Casper offers a clear portrait of the issues of separation of power along functional lines--legislative, executive, and judicial--in the founding period, as well as a suggestion that in modern times we should be reluctant to tie separation of powers notions to their own procrustean bed.
Enemy Captives and Revolutionary Communities during the War for Independence
Author: Ken Miller
Pubpsher: Cornell University Press
In Dangerous Guests, Ken Miller reveals how wartime pressures nurtured a budding patriotism in the ethnically diverse revolutionary community of Lancaster, Pennsylvania. During the War for Independence, American revolutionaries held more than thirteen thousand prisoners—both British regulars and their so-called Hessian auxiliaries—in makeshift detention camps far from the fighting. As the Americans’ principal site for incarcerating enemy prisoners of war, Lancaster stood at the nexus of two vastly different revolutionary worlds: one national, the other intensely local. Captives came under the control of local officials loosely supervised by state and national authorities. Concentrating the prisoners in the heart of their communities brought the revolutionaries’ enemies to their doorstep, with residents now facing a daily war at home. Many prisoners openly defied their hosts, fleeing, plotting, and rebelling, often with the clandestine support of local loyalists. By early 1779, General George Washington, furious over the captives’ ongoing attempts to subvert the American war effort, branded them "dangerous guests in the bowels of our Country." The challenge of creating an autonomous national identity in the newly emerging United States was nowhere more evident than in Lancaster, where the establishment of a detention camp served as a flashpoint for new conflict in a community already unsettled by stark ethnic, linguistic, and religious differences. Many Lancaster residents soon sympathized with the Hessians detained in their town while the loyalist population considered the British detainees to be the true patriots of the war. Miller demonstrates that in Lancaster, the notably local character of the war reinforced not only preoccupations with internal security but also novel commitments to cause and country.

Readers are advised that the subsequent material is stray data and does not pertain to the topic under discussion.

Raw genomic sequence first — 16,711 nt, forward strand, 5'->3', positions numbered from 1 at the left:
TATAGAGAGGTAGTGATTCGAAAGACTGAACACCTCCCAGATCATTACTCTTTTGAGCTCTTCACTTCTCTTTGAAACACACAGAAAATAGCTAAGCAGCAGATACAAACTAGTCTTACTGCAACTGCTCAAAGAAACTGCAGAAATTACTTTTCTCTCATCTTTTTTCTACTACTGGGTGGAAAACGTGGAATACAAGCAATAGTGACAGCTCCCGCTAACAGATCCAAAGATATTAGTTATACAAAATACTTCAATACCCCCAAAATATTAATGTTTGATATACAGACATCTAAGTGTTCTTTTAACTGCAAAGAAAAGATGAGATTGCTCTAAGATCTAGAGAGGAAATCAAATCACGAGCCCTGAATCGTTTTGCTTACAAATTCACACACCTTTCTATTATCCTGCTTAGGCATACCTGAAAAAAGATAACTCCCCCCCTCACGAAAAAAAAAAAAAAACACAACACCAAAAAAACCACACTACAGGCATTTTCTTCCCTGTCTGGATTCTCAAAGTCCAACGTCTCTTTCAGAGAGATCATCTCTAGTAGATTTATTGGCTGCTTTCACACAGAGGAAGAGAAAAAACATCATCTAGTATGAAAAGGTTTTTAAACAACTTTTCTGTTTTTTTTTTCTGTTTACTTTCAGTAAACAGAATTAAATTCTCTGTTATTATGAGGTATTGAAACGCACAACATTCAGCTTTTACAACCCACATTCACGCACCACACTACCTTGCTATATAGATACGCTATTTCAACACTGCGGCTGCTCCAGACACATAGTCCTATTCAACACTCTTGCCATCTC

This book was first published in 2006. Many common law countries inherited British income tax rules. Whether the inheritance was direct or indirect, the rationale and origins of some of the central rules seem almost lost in history. Commonly, they are simply explained as being of British origin without more, but even in Britain the origins of some of these rules are less than clear. This book traces the roots of the income tax and its precursors in Britain and in its former colonies to 1820. Harris focuses on four issues that are central to common law income taxes and which are of particular current relevance: the capital/revenue distinction, the taxation of corporations, taxation on both a source and residence basis, and the schedular approach to taxation. He uses an historical perspective to make observations about the future direction of income tax in the modern world.